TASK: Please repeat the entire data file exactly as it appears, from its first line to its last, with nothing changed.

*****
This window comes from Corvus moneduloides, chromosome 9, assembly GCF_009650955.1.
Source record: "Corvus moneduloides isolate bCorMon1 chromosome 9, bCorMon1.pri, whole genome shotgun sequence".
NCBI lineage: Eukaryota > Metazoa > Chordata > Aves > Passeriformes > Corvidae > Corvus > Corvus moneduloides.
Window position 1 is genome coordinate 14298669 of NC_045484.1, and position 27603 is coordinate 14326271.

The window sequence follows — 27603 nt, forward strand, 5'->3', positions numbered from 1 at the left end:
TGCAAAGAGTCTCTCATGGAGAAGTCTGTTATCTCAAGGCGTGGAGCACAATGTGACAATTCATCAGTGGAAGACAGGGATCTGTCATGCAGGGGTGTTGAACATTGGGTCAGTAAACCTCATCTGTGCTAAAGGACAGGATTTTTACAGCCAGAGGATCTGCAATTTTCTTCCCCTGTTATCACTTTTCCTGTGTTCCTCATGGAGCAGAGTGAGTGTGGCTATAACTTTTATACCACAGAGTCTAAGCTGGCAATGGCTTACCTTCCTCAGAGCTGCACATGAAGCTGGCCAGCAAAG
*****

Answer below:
This window comes from Corvus moneduloides, chromosome 9, assembly GCF_009650955.1.
Source record: "Corvus moneduloides isolate bCorMon1 chromosome 9, bCorMon1.pri, whole genome shotgun sequence".
NCBI lineage: Eukaryota > Metazoa > Chordata > Aves > Passeriformes > Corvidae > Corvus > Corvus moneduloides.
Window position 1 is genome coordinate 14298669 of NC_045484.1, and position 27603 is coordinate 14326271.

The window sequence follows — 27603 nt, forward strand, 5'->3', positions numbered from 1 at the left end:
TGCAAAGAGTCTCTCATGGAGAAGTCTGTTATCTCAAGGCGTGGAGCACAATGTGACAATTCATCAGTGGAAGACAGGGATCTGTCATGCAGGGGTGTTGAACATTGGGTCAGTAAACCTCATCTGTGCTAAAGGACAGGATTTTTACAGCCAGAGGATCTGCAATTTTCTTCCCCTGTTATCACTTTTCCTGTGTTCCTCATGGAGCAGAGTGAGTGTGGCTATAACTTTTATACCACAGAGTCTAAGCTGGCAATGGCTTACCTTCCTCAGAGCTGCACATGAAGCTGGCCAGCAAAG